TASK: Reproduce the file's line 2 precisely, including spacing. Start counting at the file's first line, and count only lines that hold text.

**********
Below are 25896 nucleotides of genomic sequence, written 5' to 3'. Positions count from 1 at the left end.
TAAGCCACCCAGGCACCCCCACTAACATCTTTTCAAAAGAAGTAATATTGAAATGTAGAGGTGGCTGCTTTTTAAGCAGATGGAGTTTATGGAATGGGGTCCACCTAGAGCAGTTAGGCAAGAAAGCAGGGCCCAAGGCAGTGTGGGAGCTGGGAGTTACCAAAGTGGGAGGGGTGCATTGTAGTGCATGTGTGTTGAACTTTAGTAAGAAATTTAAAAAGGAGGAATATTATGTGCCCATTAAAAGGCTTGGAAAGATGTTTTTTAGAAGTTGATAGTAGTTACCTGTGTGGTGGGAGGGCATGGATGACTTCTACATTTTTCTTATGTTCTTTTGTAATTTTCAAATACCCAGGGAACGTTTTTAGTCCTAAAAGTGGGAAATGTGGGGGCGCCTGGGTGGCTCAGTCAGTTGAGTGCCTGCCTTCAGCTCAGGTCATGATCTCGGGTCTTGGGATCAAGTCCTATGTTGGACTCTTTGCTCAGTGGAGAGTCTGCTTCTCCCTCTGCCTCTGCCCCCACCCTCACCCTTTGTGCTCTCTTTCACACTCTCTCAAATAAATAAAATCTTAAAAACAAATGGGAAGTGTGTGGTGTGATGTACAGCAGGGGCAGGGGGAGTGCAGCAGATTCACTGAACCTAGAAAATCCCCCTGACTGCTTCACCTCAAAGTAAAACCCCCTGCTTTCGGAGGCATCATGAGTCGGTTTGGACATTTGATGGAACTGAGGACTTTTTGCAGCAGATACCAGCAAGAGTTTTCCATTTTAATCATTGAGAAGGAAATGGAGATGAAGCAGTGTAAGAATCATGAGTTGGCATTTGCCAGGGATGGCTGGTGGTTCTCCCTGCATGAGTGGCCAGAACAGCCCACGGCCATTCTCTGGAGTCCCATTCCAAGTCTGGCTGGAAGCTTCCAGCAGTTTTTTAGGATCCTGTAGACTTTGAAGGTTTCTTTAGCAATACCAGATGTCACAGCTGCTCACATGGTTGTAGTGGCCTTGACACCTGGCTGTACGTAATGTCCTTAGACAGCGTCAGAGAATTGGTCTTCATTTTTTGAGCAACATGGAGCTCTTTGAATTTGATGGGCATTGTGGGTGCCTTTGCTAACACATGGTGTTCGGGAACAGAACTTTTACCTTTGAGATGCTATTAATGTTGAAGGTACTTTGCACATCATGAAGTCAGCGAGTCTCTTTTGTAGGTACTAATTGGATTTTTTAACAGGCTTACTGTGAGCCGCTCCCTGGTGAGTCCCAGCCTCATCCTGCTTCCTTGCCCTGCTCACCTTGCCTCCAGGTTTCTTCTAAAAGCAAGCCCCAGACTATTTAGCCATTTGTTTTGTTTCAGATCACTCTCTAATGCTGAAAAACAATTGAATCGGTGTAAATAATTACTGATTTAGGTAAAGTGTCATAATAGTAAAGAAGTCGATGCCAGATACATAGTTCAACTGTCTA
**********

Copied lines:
TAAGCCACCCAGGCACCCCCACTAACATCTTTTCAAAAGAAGTAATATTGAAATGTAGAGGTGGCTGCTTTTTAAGCAGATGGAGTTTATGGAATGGGGTCCACCTAGAGCAGTTAGGCAAGAAAGCAGGGCCCAAGGCAGTGTGGGAGCTGGGAGTTACCAAAGTGGGAGGGGTGCATTGTAGTGCATGTGTGTTGAACTTTAGTAAGAAATTTAAAAAGGAGGAATATTATGTGCCCATTAAAAGGCTTGGAAAGATGTTTTTTAGAAGTTGATAGTAGTTACCTGTGTGGTGGGAGGGCATGGATGACTTCTACATTTTTCTTATGTTCTTTTGTAATTTTCAAATACCCAGGGAACGTTTTTAGTCCTAAAAGTGGGAAATGTGGGGGCGCCTGGGTGGCTCAGTCAGTTGAGTGCCTGCCTTCAGCTCAGGTCATGATCTCGGGTCTTGGGATCAAGTCCTATGTTGGACTCTTTGCTCAGTGGAGAGTCTGCTTCTCCCTCTGCCTCTGCCCCCACCCTCACCCTTTGTGCTCTCTTTCACACTCTCTCAAATAAATAAAATCTTAAAAACAAATGGGAAGTGTGTGGTGTGATGTACAGCAGGGGCAGGGGGAGTGCAGCAGATTCACTGAACCTAGAAAATCCCCCTGACTGCTTCACCTCAAAGTAAAACCCCCTGCTTTCGGAGGCATCATGAGTCGGTTTGGACATTTGATGGAACTGAGGACTTTTTGCAGCAGATACCAGCAAGAGTTTTCCATTTTAATCATTGAGAAGGAAATGGAGATGAAGCAGTGTAAGAATCATGAGTTGGCATTTGCCAGGGATGGCTGGTGGTTCTCCCTGCATGAGTGGCCAGAACAGCCCACGGCCATTCTCTGGAGTCCCATTCCAAGTCTGGCTGGAAGCTTCCAGCAGTTTTTTAGGATCCTGTAGACTTTGAAGGTTTCTTTAGCAATACCAGATGTCACAGCTGCTCACATGGTTGTAGTGGCCTTGACACCTGGCTGTACGTAATGTCCTTAGACAGCGTCAGAGAATTGGTCTTCATTTTTTGAGCAACATGGAGCTCTTTGAATTTGATGGGCATTGTGGGTGCCTTTGCTAACACATGGTGTTCGGGAACAGAACTTTTACCTTTGAGATGCTATTAATGTTGAAGGTACTTTGCACATCATGAAGTCAGCGAGTCTCTTTTGTAGGTACTAATTGGATTTTTTAACAGGCTTACTGTGAGCCGCTCCCTGGTGAGTCCCAGCCTCATCCTGCTTCCTTGCCCTGCTCACCTTGCCTCCAGGTTTCTTCTAAAAGCAAGCCCCAGACTATTTAGCCATTTGTTTTGTTTCAGATCACTCTCTAATGCTGAAAAACAATTGAATCGGTGTAAATAATTACTGATTTAGGTAAAGTGTCATAATAGTAAAGAAGTCGATGCCAGATACATAGTTCAACTGTCTA